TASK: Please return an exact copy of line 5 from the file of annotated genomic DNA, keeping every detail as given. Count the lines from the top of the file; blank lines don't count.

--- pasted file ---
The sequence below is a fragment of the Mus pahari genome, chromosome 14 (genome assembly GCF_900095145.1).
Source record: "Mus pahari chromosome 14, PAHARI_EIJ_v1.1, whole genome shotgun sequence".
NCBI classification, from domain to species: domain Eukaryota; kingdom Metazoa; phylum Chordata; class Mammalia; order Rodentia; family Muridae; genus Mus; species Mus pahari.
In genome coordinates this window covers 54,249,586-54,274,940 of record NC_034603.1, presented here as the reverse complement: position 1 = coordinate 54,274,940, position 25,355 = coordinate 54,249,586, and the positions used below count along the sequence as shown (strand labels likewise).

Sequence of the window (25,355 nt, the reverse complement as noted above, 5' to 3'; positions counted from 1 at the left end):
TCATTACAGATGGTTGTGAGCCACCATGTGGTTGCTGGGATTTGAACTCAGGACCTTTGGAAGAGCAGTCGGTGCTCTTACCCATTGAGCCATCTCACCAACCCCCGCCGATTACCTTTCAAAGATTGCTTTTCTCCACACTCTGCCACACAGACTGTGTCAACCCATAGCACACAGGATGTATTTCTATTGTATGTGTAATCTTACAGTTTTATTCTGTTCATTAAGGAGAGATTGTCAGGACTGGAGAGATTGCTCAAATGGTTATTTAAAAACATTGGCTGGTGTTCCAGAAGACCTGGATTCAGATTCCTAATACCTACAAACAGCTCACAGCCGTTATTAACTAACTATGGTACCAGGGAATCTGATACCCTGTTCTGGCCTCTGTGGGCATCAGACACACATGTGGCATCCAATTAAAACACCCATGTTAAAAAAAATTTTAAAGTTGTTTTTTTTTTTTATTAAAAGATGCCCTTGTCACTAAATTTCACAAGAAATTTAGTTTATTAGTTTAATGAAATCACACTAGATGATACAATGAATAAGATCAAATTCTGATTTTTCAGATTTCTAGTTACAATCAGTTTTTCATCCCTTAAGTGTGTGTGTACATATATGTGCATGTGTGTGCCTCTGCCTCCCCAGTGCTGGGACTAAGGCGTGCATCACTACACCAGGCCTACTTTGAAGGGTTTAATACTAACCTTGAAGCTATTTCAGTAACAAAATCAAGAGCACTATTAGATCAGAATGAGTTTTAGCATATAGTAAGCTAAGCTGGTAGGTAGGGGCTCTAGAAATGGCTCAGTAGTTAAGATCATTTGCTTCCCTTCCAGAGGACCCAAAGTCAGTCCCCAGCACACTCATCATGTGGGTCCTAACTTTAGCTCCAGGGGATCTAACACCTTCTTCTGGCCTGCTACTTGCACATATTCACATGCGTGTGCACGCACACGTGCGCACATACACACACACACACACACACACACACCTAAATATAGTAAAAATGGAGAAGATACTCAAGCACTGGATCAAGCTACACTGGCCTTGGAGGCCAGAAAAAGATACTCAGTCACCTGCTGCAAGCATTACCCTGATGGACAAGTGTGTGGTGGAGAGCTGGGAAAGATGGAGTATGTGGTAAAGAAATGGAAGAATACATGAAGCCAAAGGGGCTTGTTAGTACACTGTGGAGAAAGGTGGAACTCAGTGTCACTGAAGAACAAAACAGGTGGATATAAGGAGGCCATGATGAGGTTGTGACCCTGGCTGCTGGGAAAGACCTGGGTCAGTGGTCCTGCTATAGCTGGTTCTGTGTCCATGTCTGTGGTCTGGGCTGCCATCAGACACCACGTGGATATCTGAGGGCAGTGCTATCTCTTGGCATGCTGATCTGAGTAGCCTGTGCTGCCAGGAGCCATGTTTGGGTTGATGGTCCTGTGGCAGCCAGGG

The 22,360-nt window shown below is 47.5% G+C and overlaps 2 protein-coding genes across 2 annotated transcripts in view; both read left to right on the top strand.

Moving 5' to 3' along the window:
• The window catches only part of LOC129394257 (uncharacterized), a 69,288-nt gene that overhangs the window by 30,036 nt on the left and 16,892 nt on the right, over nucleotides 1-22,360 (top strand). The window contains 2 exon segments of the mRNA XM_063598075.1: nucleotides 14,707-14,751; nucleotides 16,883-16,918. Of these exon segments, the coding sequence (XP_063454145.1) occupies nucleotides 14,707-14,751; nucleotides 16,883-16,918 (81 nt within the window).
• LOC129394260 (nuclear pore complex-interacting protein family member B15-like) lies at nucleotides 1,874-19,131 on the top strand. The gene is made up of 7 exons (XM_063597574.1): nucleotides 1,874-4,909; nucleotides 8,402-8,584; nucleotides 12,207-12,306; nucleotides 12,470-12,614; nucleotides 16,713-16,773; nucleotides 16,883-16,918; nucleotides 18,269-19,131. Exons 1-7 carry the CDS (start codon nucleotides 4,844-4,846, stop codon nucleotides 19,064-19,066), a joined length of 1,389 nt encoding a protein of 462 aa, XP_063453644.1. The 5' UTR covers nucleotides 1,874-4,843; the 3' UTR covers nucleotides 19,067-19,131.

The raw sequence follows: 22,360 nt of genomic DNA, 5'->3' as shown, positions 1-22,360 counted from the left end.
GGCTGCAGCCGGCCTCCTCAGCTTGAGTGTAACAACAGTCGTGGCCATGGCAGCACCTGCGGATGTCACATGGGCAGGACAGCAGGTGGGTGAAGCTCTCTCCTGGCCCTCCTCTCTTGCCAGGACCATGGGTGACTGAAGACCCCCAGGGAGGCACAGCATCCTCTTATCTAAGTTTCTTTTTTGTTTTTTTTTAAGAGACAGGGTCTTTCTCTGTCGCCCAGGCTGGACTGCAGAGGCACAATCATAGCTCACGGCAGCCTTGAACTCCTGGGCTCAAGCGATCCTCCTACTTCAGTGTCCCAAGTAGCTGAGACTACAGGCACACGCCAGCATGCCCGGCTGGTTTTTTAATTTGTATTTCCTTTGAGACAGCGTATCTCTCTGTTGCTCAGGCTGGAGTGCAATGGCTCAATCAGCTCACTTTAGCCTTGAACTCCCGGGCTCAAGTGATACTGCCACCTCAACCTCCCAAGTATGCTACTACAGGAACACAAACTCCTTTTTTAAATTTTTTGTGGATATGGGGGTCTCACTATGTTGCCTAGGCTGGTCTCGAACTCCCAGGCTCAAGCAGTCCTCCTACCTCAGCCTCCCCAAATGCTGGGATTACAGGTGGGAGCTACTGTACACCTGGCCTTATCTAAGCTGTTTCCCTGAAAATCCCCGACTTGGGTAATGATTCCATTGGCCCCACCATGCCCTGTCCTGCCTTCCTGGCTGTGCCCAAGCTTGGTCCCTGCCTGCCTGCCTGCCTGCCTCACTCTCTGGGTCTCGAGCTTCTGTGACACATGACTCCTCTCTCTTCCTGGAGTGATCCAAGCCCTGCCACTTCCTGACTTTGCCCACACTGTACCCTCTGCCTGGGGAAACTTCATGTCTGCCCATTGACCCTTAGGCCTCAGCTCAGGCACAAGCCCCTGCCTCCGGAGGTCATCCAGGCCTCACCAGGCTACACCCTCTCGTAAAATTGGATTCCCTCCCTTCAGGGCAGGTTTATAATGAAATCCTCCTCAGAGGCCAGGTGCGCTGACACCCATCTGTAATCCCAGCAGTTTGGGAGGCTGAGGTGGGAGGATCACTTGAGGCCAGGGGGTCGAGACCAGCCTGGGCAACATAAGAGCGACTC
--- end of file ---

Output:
Sequence of the window (25,355 nt, the reverse complement as noted above, 5' to 3'; positions counted from 1 at the left end):